Analysis Of Secondary Land Rights For Adaptation In Climate Driven Agropastoral Systems Of South Eastern Kenya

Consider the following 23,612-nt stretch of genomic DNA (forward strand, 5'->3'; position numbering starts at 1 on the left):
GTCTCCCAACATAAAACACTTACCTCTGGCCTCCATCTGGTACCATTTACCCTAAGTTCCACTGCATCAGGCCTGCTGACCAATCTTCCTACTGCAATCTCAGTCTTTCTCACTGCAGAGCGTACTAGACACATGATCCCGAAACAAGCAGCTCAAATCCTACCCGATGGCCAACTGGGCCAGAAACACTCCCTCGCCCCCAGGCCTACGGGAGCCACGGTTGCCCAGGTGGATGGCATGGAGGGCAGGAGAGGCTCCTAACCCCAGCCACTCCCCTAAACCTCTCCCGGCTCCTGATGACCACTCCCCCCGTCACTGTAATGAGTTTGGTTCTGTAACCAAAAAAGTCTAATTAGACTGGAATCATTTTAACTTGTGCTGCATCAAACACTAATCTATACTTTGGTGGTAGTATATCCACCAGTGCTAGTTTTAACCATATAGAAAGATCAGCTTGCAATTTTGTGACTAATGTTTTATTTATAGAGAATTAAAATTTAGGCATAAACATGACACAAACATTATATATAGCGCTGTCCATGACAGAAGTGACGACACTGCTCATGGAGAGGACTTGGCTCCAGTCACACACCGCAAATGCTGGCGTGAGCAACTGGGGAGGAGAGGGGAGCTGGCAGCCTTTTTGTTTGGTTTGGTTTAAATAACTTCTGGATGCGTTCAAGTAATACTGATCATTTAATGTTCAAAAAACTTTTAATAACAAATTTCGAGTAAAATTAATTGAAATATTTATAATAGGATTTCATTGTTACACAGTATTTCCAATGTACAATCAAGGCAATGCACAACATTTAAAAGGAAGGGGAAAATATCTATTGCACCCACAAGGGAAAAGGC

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Land fragmentation and privatization in pastoral systems in Africa has limited the application of traditional adaptive livelihood strategies, particularly pastoral livestock mobility. This has increased vulnerability of livestock dependent livelihoods due to climate variability and change in the African dry lands. Reduced vulnerability to climate variability and change will depend on enhancing adaptive strategies and mechanisms at local level. Secondary land rights have been used to enhance mobility and flexibility in agro/pastoral systems and thus the adaptive capacity of the systems. This study aimed at characterizing the nature and extent of use of secondary land rights to access grazing resources and the factors affecting their application in the Kamba agropastoral system of south eastern Kenya. Direct interviews of 50 households distributed in 9 randomly selected sub-locations of Kibwezi District were conducted using questionnaires and analyzed using econometric techniques. Seventy percent of the households used secondary rights to secure pasture for their animals, particularly short term land leases (64%) and exchange of bulls for ploughing (38%). Use of secondary land rights was positively and significantly influenced by increasing livestock per adult, smallstock to cow ratio, and small farm size per household. The amount of crop residue available and increasing grazing area per adult had a negative effect. Secondary rights gave households flexibility in dealing with pasture shortages during dry spells. In such agropastoral systems, grazing management strategies that are augmented by flexible secondary land rights could be central to sustainable livestock production.